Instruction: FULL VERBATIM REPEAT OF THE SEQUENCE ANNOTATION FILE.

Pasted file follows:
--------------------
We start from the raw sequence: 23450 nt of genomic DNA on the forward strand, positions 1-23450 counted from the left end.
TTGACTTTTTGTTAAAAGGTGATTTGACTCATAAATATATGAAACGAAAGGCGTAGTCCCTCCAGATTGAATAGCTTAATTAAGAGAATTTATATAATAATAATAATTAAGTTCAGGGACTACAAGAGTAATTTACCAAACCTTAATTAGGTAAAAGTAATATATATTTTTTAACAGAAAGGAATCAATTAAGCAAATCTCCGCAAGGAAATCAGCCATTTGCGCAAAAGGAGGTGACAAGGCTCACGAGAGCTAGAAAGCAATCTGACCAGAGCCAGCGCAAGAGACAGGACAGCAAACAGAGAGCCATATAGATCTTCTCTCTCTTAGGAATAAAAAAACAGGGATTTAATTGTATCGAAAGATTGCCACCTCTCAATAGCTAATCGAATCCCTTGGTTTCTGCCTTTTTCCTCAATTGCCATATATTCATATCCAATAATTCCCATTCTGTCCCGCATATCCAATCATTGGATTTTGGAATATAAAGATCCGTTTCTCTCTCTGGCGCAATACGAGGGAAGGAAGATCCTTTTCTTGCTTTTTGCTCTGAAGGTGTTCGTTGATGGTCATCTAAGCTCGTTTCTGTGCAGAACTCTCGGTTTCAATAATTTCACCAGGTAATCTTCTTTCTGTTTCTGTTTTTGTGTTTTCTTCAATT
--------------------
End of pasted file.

We start from the raw sequence: 23450 nt of genomic DNA on the forward strand, positions 1-23450 counted from the left end.
TTGACTTTTTGTTAAAAGGTGATTTGACTCATAAATATATGAAACGAAAGGCGTAGTCCCTCCAGATTGAATAGCTTAATTAAGAGAATTTATATAATAATAATAATTAAGTTCAGGGACTACAAGAGTAATTTACCAAACCTTAATTAGGTAAAAGTAATATATATTTTTTAACAGAAAGGAATCAATTAAGCAAATCTCCGCAAGGAAATCAGCCATTTGCGCAAAAGGAGGTGACAAGGCTCACGAGAGCTAGAAAGCAATCTGACCAGAGCCAGCGCAAGAGACAGGACAGCAAACAGAGAGCCATATAGATCTTCTCTCTCTTAGGAATAAAAAAACAGGGATTTAATTGTATCGAAAGATTGCCACCTCTCAATAGCTAATCGAATCCCTTGGTTTCTGCCTTTTTCCTCAATTGCCATATATTCATATCCAATAATTCCCATTCTGTCCCGCATATCCAATCATTGGATTTTGGAATATAAAGATCCGTTTCTCTCTCTGGCGCAATACGAGGGAAGGAAGATCCTTTTCTTGCTTTTTGCTCTGAAGGTGTTCGTTGATGGTCATCTAAGCTCGTTTCTGTGCAGAACTCTCGGTTTCAATAATTTCACCAGGTAATCTTCTTTCTGTTTCTGTTTTTGTGTTTTCTTCAATT